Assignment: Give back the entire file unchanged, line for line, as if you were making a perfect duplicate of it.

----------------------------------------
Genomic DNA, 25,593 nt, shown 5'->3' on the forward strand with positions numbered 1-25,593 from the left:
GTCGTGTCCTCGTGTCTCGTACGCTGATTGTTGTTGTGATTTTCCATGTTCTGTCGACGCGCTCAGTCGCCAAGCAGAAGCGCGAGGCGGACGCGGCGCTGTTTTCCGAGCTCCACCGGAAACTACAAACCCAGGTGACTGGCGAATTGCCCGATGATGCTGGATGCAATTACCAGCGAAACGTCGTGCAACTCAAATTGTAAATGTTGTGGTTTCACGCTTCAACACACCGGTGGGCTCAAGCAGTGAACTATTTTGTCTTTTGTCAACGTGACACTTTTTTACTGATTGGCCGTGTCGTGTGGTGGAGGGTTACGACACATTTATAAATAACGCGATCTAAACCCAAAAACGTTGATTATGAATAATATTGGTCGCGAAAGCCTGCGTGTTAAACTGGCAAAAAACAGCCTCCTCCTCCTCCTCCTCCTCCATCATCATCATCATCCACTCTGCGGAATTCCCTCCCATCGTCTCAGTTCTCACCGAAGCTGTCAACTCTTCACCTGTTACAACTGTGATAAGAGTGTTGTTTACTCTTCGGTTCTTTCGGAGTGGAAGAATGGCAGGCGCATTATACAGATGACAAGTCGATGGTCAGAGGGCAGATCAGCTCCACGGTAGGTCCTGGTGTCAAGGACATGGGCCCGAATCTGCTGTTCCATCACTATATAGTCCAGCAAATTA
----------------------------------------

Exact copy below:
Genomic DNA, 25,593 nt, shown 5'->3' on the forward strand with positions numbered 1-25,593 from the left:
GTCGTGTCCTCGTGTCTCGTACGCTGATTGTTGTTGTGATTTTCCATGTTCTGTCGACGCGCTCAGTCGCCAAGCAGAAGCGCGAGGCGGACGCGGCGCTGTTTTCCGAGCTCCACCGGAAACTACAAACCCAGGTGACTGGCGAATTGCCCGATGATGCTGGATGCAATTACCAGCGAAACGTCGTGCAACTCAAATTGTAAATGTTGTGGTTTCACGCTTCAACACACCGGTGGGCTCAAGCAGTGAACTATTTTGTCTTTTGTCAACGTGACACTTTTTTACTGATTGGCCGTGTCGTGTGGTGGAGGGTTACGACACATTTATAAATAACGCGATCTAAACCCAAAAACGTTGATTATGAATAATATTGGTCGCGAAAGCCTGCGTGTTAAACTGGCAAAAAACAGCCTCCTCCTCCTCCTCCTCCTCCATCATCATCATCATCCACTCTGCGGAATTCCCTCCCATCGTCTCAGTTCTCACCGAAGCTGTCAACTCTTCACCTGTTACAACTGTGATAAGAGTGTTGTTTACTCTTCGGTTCTTTCGGAGTGGAAGAATGGCAGGCGCATTATACAGATGACAAGTCGATGGTCAGAGGGCAGATCAGCTCCACGGTAGGTCCTGGTGTCAAGGACATGGGCCCGAATCTGCTGTTCCATCACTATATAGTCCAGCAAATTA